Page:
The PWC report earlier this year that predicted the continued rise of China and India in economic terms and the decline of the USA financial power seems to dominate the news agenda, however, there are other data that is relevant to the EU-BREXIT debate today, thus this report is worth revisiting.
There are other interesting data in the report as well that should excite countries from emerging economies particularly Nigeria.
The caveat is that the report is dependent on a lot of factors that may not be predictable that far ahead.
The PWC report was published in 2017, well after Britain voted to leave the EU (BREXIT), it Is not clear whether the possible impact of BREXIT on British economy was factored in the projection, but we are making assumption that since there has not been an addendum from PWC that we are aware of, the projection of British economy as stated in this report still.
In any case, assuming this report is to be true, it will represent a seismic power shift that the western countries need a major adjustment to get used to.
In our analysis, we used a baseline 2016 international monetary fund data and compared it with the PWC 2050 projection of world economy and we found the following:
NB: This highlight only comprises of countries that featured in the top 30 in the IMF 2016 and PWC 2050. Some countries are currently outside top 30 but are projected to break into the top 20 by 2050. Vietnam and Philippines are two of such countries.
The G7 members, if based solely on economic strength and GDP will change significantly. Even as of today, China and India on the basis of their economic strength should be among, replacing Italy and Canada.
The current members of the G7: USA, Japan, U.K, Germany, France, Italy and Canada.
HOW THINGS MIGHT CHANGE:
USA will remain a member of the G7 but will find itself accompanied by countries it does not usually agree with.
Possible line up of the G7 by 2050: China, India, USA, Indonesia, Brazil, Russia and Mexico
The European financial powerhouses of today will become a 2nd class and will be joined by emerging economies to form a 2nd rated G7 if there is to be anything like that.
If a new group of G7 is to be created, comprising of the next best 7 economies (2nd class) after the 1st best 7, the line-up will be as follow: Japan, Germany, U.K, Turkey, France, Saudi Arabia and Nigeria.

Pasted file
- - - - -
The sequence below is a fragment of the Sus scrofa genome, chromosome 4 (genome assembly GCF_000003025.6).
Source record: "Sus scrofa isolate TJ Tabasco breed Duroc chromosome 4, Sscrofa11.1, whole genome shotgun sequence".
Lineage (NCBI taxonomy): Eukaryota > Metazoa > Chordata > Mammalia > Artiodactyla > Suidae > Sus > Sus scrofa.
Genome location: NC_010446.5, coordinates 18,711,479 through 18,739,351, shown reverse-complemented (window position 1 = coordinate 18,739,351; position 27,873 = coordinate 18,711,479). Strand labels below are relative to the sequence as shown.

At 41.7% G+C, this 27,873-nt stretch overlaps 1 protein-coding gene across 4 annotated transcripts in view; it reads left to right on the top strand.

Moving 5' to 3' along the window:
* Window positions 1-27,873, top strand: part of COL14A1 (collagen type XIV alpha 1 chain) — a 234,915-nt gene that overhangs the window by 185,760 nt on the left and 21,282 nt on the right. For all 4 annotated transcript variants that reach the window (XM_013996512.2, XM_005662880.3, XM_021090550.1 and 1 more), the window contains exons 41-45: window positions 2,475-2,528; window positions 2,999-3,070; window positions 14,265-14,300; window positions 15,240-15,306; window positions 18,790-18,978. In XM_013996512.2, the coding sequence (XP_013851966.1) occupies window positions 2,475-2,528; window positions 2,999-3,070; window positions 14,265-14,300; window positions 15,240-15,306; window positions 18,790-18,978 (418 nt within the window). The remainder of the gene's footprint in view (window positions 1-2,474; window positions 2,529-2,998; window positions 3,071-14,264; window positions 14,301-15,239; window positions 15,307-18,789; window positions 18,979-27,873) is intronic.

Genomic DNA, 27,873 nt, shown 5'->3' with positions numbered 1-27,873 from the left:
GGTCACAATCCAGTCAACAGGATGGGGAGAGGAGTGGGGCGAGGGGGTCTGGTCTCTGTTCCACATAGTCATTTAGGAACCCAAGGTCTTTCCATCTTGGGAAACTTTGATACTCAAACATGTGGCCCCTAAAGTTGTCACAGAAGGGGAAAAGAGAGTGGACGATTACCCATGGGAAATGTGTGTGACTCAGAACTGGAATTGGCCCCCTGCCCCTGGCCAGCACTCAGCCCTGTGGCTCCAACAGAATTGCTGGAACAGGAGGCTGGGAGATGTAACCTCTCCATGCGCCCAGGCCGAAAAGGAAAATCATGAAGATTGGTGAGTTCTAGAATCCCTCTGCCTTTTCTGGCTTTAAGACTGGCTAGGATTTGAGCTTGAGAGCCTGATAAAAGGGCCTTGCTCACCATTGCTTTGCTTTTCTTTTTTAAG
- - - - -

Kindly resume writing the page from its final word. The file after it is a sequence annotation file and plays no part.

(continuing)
Other European countries like Italy, Spain, Netherland, Belgium and Austria will see their fortune plummet significantly while Poland will move the other way.
Italy will be out of top 20, Spain out of top 25 while Netherland, Belgium and Austria will crash out of top 30 economic powers in the world.
TOP FIVE PROJECTED BEST PERFORMING ECONOMIES IN THE WORLD BY 2050.
We picked the following countries based on their projected percentage rise between now and 2050 and how far up the table they are likely to rise.
India will be the fastest-growing economy in the world. India will Increase its GDP from 2.256 to 44.128 trillion dollars, an increase of about 1856%. Currently the 7th largest economy, India will become the 2nd largest economy by 2050 if they realise this potential. This will see them overtake America which will by then be the 3rd largest economy and China 1st.
Current population according to the 2015 World Bank record is 1.311b, annual growth rate in GDP of 7.6% with the service sector contributing 50% of its GDP while agriculture employs over 50% of the population. Life expectancy is 68 years
Indonesia will be the 2nd fastest growing economy in the world between now and 2050. Indonesia will increase its economy from just under a trillion dollars at 932.45b to over ten trillion dollars (10.502). Sitting at 16th in the world right now, Indonesia will become the 4th largest economy. This represents an increase of 1026%.
Indonesia has a population of 257.6 million, life expectancy of 68.8 years and an annual GDP growth rate of 4.8%. Indonesia is one of the largest exporters of crude petroleum and natural gas but manufacturing is the largest single contributor to Indonesia economy which overtook agriculture.